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Wildfires: apocalypse then and now.

Just when it was looking really bad for the dinosaurs, it got worse. Another element has been added to the already dire scene painted of the world 65 million years ago. Some scientists posit that is when an asteroid or torrent of coments pelted the plant, wiping out the dinosaurs and hordes of other life (SF: 6/2/79, p. 356). In addition to the possible dust clouds, blast waves, tidal waves and poisonous gases triggered by the impact, researchers at the University of Chicago have added yet another deadly plague: continent-size wildfires churning out massive clouds of soot that engulfed the globe

Their findings not only enhance understanding of the forces that drove the dinosaurs to extinction, but they provide a much needed quantitative basis for studies of future cataclysms that could befall the earth. In particular, "these data suggest that some of the assumptions used in nuclear winter scenarios were too optimistic,"warn the U. of Chicago's Edward Anders, Roy S. Lewis and Wendy S. Wolbach in the Oct. 11 SCIENCE.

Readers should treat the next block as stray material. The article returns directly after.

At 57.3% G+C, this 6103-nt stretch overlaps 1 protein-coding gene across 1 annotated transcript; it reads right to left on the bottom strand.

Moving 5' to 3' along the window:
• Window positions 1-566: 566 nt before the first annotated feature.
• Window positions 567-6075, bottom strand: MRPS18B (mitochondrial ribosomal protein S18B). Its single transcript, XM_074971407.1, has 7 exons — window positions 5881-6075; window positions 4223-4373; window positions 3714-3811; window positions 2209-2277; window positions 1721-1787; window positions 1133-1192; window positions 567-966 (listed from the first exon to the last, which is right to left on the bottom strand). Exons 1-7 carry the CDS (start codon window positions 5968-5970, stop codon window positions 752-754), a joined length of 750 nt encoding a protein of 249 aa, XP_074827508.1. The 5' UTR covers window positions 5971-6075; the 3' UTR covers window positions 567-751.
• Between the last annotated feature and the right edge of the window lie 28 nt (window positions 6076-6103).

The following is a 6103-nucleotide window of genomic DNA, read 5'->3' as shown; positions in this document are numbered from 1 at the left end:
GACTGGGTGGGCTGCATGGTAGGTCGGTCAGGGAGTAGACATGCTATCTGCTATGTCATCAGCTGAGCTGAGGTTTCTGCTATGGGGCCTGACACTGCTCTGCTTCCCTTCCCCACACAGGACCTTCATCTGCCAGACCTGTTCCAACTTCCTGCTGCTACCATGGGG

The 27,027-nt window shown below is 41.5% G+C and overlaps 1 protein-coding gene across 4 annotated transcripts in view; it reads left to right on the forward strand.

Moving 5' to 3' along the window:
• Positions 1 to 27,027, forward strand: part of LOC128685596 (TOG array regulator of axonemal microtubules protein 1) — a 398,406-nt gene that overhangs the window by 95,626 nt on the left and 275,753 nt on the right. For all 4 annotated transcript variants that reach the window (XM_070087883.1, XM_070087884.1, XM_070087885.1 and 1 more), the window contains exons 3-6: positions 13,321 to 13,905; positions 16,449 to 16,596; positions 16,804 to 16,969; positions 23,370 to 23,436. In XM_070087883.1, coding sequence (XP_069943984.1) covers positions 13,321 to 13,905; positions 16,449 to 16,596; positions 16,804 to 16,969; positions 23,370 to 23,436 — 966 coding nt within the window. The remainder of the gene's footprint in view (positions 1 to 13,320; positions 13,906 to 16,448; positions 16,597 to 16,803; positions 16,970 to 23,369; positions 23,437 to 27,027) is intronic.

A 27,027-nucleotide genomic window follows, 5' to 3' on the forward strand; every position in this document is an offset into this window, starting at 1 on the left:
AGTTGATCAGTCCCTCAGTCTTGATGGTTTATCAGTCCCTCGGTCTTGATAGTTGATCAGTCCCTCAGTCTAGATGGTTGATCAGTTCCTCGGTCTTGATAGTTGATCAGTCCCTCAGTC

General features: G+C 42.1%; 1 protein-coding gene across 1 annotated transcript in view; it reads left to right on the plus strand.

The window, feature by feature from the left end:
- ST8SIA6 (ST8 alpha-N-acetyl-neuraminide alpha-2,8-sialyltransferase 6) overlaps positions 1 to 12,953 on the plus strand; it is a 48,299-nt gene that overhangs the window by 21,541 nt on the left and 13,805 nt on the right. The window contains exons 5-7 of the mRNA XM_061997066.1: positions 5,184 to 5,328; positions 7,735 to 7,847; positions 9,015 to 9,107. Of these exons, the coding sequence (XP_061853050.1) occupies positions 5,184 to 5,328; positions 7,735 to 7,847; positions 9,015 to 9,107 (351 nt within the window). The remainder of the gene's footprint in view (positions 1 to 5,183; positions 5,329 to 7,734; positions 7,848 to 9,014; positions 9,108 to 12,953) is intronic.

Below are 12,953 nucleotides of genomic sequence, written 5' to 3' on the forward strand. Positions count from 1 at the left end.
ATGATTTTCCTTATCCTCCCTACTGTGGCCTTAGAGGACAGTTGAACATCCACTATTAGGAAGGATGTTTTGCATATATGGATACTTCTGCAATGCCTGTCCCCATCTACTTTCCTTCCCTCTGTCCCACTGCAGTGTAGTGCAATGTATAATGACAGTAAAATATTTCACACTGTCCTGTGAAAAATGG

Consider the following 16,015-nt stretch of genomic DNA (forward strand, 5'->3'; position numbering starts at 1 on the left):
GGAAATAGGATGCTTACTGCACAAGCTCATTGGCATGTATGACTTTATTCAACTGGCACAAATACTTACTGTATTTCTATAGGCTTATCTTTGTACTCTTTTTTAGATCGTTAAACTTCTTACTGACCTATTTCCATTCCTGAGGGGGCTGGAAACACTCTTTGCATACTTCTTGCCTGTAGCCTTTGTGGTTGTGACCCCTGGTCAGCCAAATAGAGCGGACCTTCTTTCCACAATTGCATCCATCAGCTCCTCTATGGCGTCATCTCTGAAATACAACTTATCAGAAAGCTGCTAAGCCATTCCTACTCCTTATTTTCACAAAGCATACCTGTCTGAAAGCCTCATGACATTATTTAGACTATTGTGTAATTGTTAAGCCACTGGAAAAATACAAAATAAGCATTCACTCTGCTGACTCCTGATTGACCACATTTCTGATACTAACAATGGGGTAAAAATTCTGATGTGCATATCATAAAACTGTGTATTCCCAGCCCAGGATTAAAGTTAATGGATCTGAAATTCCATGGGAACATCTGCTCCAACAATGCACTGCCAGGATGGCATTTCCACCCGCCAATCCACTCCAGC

Since high levels of iridium, normally rare in the earth's crust, were discovered in the "K-T" layer marking the geologic boundary between the Cretaceous and Tertiary periods, scientists have been exploring the possibility that the iridium came from a meteorite or comet shower. In order to determine what kind of asteroid might have struck the earth, Anders's group set out to analyze the noble (inert) gas content of clay layer samples, because the ratios of these gases provide a distinctive signature of their origin. One step in this process is to chemically isolate carbon from the clay layer since meteoric noble gases tend to be concentrated in such carbon residues.